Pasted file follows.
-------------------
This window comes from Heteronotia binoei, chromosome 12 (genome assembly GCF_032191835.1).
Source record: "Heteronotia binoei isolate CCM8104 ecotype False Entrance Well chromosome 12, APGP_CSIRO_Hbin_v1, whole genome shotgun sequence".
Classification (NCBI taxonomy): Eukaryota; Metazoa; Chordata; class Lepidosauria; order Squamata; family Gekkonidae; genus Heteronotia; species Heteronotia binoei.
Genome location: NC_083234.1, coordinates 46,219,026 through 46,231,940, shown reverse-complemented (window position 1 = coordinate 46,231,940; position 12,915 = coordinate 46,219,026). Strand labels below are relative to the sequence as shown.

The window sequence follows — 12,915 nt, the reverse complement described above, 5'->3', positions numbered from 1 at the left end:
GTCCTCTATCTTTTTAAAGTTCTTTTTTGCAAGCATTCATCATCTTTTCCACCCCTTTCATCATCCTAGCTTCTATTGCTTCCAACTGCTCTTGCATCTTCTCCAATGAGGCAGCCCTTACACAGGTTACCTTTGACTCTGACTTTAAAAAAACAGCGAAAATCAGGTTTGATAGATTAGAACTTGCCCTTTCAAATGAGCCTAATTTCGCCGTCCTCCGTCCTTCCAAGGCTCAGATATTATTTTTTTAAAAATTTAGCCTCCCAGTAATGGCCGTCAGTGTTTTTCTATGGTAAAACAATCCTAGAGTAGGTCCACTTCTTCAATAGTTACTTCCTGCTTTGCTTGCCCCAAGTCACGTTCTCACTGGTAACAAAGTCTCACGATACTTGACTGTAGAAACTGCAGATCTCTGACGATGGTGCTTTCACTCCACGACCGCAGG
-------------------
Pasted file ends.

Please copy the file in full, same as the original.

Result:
This window comes from Heteronotia binoei, chromosome 12 (genome assembly GCF_032191835.1).
Source record: "Heteronotia binoei isolate CCM8104 ecotype False Entrance Well chromosome 12, APGP_CSIRO_Hbin_v1, whole genome shotgun sequence".
Classification (NCBI taxonomy): Eukaryota; Metazoa; Chordata; class Lepidosauria; order Squamata; family Gekkonidae; genus Heteronotia; species Heteronotia binoei.
Genome location: NC_083234.1, coordinates 46,219,026 through 46,231,940, shown reverse-complemented (window position 1 = coordinate 46,231,940; position 12,915 = coordinate 46,219,026). Strand labels below are relative to the sequence as shown.

The window sequence follows — 12,915 nt, the reverse complement described above, 5'->3', positions numbered from 1 at the left end:
GTCCTCTATCTTTTTAAAGTTCTTTTTTGCAAGCATTCATCATCTTTTCCACCCCTTTCATCATCCTAGCTTCTATTGCTTCCAACTGCTCTTGCATCTTCTCCAATGAGGCAGCCCTTACACAGGTTACCTTTGACTCTGACTTTAAAAAAACAGCGAAAATCAGGTTTGATAGATTAGAACTTGCCCTTTCAAATGAGCCTAATTTCGCCGTCCTCCGTCCTTCCAAGGCTCAGATATTATTTTTTTAAAAATTTAGCCTCCCAGTAATGGCCGTCAGTGTTTTTCTATGGTAAAACAATCCTAGAGTAGGTCCACTTCTTCAATAGTTACTTCCTGCTTTGCTTGCCCCAAGTCACGTTCTCACTGGTAACAAAGTCTCACGATACTTGACTGTAGAAACTGCAGATCTCTGACGATGGTGCTTTCACTCCACGACCGCAGG